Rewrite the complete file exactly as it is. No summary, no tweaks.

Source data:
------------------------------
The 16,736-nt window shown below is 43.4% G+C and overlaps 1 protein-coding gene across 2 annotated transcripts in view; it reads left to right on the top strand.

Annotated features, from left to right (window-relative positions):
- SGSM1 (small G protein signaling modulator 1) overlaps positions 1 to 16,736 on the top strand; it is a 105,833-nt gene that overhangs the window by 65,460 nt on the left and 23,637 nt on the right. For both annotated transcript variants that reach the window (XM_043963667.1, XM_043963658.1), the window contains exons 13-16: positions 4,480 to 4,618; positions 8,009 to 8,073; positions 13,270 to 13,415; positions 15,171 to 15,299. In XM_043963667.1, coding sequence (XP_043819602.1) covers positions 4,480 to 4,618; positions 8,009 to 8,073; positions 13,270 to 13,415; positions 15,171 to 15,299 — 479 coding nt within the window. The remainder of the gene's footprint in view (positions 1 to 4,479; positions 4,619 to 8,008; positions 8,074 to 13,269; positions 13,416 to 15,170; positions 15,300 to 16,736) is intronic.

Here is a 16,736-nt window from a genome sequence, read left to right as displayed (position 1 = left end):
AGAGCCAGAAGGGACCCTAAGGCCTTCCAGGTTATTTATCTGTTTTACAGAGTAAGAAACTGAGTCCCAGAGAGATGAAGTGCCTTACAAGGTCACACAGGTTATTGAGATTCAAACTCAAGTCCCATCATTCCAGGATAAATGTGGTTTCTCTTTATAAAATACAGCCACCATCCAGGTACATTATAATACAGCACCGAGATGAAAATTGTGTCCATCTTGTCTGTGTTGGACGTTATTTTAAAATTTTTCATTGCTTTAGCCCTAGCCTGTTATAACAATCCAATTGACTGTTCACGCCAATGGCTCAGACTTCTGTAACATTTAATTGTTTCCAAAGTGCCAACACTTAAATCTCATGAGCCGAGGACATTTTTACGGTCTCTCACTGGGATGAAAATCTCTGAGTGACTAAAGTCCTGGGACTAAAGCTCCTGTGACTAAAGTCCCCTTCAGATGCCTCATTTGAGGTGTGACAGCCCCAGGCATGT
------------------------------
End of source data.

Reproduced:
The 16,736-nt window shown below is 43.4% G+C and overlaps 1 protein-coding gene across 2 annotated transcripts in view; it reads left to right on the top strand.

Annotated features, from left to right (window-relative positions):
- SGSM1 (small G protein signaling modulator 1) overlaps positions 1 to 16,736 on the top strand; it is a 105,833-nt gene that overhangs the window by 65,460 nt on the left and 23,637 nt on the right. For both annotated transcript variants that reach the window (XM_043963667.1, XM_043963658.1), the window contains exons 13-16: positions 4,480 to 4,618; positions 8,009 to 8,073; positions 13,270 to 13,415; positions 15,171 to 15,299. In XM_043963667.1, coding sequence (XP_043819602.1) covers positions 4,480 to 4,618; positions 8,009 to 8,073; positions 13,270 to 13,415; positions 15,171 to 15,299 — 479 coding nt within the window. The remainder of the gene's footprint in view (positions 1 to 4,479; positions 4,619 to 8,008; positions 8,074 to 13,269; positions 13,416 to 15,170; positions 15,300 to 16,736) is intronic.

Here is a 16,736-nt window from a genome sequence, read left to right as displayed (position 1 = left end):
AGAGCCAGAAGGGACCCTAAGGCCTTCCAGGTTATTTATCTGTTTTACAGAGTAAGAAACTGAGTCCCAGAGAGATGAAGTGCCTTACAAGGTCACACAGGTTATTGAGATTCAAACTCAAGTCCCATCATTCCAGGATAAATGTGGTTTCTCTTTATAAAATACAGCCACCATCCAGGTACATTATAATACAGCACCGAGATGAAAATTGTGTCCATCTTGTCTGTGTTGGACGTTATTTTAAAATTTTTCATTGCTTTAGCCCTAGCCTGTTATAACAATCCAATTGACTGTTCACGCCAATGGCTCAGACTTCTGTAACATTTAATTGTTTCCAAAGTGCCAACACTTAAATCTCATGAGCCGAGGACATTTTTACGGTCTCTCACTGGGATGAAAATCTCTGAGTGACTAAAGTCCTGGGACTAAAGCTCCTGTGACTAAAGTCCCCTTCAGATGCCTCATTTGAGGTGTGACAGCCCCAGGCATGT